Have you ever thought about how well you know the people you interact with each day? Perhaps the barista at your local coffee shop. The one that knows your drink by heart and you no longer have to say, “I’ll have a tall, one pump, skinny, hazelnut latte with no foam.” Beyond that order, however, how much do you know? They look like good enough people, but within all of us hides secrets we don’t want the world to know. Innocent as some may be, they may not hurt anyone, but they’re secrets nonetheless. Some of us hide even darker truths, secrets of pain; secrets of aggression; secrets we hide from the world out of shame or embarrassment.
Paddy Considine’s feature directorial debut, Tyrannosaur, explores such secrets in a way that’s hard to watch, but packs a wallop of a punch. And as hard as it is to endure, it’s astonishing how easily it can translate to even the most innocent of lives giving it a universality I never would have seen coming after the first 30 minutes of its short, 89-minute running time.
Expanding on his 2007, BAFTA award-winning short film, Dog Altogether, Considine has written a script that explores the lives of Hannah (Olivia Colman), a Christian charity store owner, and Joseph (Peter Mullan), a man so filled with rage there’s a question mark as to just how long he’ll be able to last before he cracks entirely. When these two characters cross paths, assumptions lead to truths and even then, there are a few surprises in store.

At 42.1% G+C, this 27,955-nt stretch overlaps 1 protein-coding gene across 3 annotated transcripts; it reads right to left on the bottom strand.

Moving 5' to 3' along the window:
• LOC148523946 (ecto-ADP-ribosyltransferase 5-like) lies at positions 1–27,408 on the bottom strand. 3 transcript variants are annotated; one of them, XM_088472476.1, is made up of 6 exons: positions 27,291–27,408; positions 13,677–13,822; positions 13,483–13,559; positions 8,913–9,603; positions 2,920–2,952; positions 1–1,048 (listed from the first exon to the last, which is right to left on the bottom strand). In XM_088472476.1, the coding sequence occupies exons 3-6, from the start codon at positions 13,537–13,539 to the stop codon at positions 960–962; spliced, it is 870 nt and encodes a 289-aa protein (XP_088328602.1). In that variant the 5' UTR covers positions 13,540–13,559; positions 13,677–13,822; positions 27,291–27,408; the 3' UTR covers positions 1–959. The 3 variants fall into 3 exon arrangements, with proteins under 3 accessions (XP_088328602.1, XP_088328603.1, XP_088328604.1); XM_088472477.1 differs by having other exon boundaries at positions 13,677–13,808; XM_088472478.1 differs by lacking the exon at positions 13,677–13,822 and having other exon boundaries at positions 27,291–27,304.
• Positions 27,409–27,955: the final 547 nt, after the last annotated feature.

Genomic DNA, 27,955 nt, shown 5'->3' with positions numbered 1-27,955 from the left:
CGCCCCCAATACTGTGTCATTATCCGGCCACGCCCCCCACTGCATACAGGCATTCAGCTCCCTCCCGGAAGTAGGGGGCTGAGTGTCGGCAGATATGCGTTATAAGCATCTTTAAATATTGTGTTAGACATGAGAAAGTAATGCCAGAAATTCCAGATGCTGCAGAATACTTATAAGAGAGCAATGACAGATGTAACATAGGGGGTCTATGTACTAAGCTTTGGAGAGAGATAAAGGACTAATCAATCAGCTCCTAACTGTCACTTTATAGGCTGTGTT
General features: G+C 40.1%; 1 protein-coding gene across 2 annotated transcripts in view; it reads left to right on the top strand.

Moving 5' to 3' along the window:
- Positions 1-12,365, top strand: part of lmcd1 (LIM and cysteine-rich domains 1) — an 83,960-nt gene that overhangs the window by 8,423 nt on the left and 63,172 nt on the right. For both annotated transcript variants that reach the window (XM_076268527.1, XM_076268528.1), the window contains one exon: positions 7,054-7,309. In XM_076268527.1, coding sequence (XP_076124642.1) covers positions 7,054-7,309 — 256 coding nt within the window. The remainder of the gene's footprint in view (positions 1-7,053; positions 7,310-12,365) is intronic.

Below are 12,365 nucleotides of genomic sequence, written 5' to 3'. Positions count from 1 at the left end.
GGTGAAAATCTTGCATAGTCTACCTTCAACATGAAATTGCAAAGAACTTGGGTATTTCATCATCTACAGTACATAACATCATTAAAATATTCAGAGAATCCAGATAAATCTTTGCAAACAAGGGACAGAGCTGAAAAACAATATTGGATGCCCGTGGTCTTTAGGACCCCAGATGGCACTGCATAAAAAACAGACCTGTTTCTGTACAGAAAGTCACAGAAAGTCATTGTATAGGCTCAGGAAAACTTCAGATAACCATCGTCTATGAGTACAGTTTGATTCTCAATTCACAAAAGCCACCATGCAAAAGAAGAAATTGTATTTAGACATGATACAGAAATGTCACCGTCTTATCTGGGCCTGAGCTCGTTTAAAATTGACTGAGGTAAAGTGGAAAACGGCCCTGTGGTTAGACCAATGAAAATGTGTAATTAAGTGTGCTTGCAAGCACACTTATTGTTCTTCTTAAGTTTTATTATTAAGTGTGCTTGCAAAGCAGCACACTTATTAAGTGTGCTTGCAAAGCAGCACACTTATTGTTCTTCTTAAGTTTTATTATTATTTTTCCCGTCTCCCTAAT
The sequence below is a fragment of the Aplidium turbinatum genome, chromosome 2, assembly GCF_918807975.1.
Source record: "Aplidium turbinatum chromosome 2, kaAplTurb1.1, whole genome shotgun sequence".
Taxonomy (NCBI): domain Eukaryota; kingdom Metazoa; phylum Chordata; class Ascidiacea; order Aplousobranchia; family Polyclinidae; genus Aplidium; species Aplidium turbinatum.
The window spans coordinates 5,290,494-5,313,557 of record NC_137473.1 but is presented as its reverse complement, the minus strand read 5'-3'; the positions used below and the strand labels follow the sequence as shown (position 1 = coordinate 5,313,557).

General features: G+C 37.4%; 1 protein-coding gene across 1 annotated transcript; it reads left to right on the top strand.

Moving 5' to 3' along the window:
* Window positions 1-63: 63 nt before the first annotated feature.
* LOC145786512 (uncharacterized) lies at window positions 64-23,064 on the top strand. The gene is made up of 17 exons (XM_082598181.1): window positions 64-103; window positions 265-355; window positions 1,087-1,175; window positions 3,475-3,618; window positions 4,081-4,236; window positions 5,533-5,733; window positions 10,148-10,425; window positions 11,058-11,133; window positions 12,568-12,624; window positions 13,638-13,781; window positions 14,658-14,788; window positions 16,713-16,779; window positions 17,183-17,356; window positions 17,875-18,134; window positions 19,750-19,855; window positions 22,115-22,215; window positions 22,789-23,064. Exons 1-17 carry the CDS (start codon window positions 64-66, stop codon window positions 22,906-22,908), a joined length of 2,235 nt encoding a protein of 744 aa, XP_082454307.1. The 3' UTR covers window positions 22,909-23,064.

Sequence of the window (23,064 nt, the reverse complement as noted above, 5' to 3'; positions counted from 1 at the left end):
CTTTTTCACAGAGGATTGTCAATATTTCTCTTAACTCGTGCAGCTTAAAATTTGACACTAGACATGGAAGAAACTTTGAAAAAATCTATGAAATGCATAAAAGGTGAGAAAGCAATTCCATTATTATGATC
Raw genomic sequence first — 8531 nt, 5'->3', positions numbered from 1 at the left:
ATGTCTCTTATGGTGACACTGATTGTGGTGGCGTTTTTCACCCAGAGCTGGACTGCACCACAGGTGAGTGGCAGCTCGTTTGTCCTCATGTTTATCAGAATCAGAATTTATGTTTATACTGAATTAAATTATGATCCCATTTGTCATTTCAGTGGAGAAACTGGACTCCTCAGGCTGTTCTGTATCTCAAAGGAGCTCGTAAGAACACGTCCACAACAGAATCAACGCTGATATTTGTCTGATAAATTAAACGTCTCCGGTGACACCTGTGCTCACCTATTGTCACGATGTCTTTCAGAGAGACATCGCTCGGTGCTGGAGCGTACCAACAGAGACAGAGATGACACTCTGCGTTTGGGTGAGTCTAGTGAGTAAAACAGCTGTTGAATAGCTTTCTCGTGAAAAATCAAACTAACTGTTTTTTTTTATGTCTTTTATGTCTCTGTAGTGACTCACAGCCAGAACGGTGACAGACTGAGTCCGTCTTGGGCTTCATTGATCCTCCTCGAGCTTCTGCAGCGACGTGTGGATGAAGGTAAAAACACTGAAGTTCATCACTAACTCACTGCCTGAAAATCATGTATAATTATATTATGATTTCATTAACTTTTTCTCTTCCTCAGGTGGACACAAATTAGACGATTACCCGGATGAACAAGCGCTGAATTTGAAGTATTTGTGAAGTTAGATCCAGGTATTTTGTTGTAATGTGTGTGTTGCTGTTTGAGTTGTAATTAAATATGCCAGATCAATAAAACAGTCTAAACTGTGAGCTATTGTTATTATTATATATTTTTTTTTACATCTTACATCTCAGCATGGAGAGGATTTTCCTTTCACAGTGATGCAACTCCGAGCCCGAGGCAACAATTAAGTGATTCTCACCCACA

While Tyrannosaur‘s overall theme is what really grabbed me, it would have been impossible to stick with it without the performances, primarily those from Mullan and Colman, both of which embody characters whose lives are being tested; Joseph by his inner demons we never fully understand and Hannah, by demons that are all too visible. And the audience is tested every step of the way as well. Considine plays on our emotions and what we assume to be true about the world to great effect.
The biggest test for audiences will be a matter of endurance and how much they can take. A dog is kicked to death, a woman is urinated on while she sleeps and rape and extreme domestic violence all play a role. From my theatrical experiences, I expect the animal abuse will cause many audience members to question what they’ve walked into, and rightly so. Considine doesn’t allow any easy outs when it comes to material that’s presented in as realistic a manner as possible.
The film’s cinematographer, Erik Wilson, didn’t gloss up the shoot with amber hues against cold blue backgrounds. This is a grey film with a bleak outlook and production designer Simon Rogers hasn’t peppered the set with name brand products. This is an “as is” kind of film, with no fluff, only content and what burns through are a couple of performances that will have you captivated and an overall theme that runs the potential of causing you to question every person you meet.
Given the presentation, Tyrannosaur is not a film for everyone, but it is a film that relates to anyone and everyone that will watch it. The final moments floored me as Considine has captured and anticipated an audience’s emotional and rational response to what they see on screen and flipped it.
This is a startling piece of filmmaking that at one point had me wondering why anyone would ever want to watch it, but, once all was said and done, it ends up being one of those films that will likely forever change the way I evaluate characters on screen and, perhaps, even the people I meet in my own life.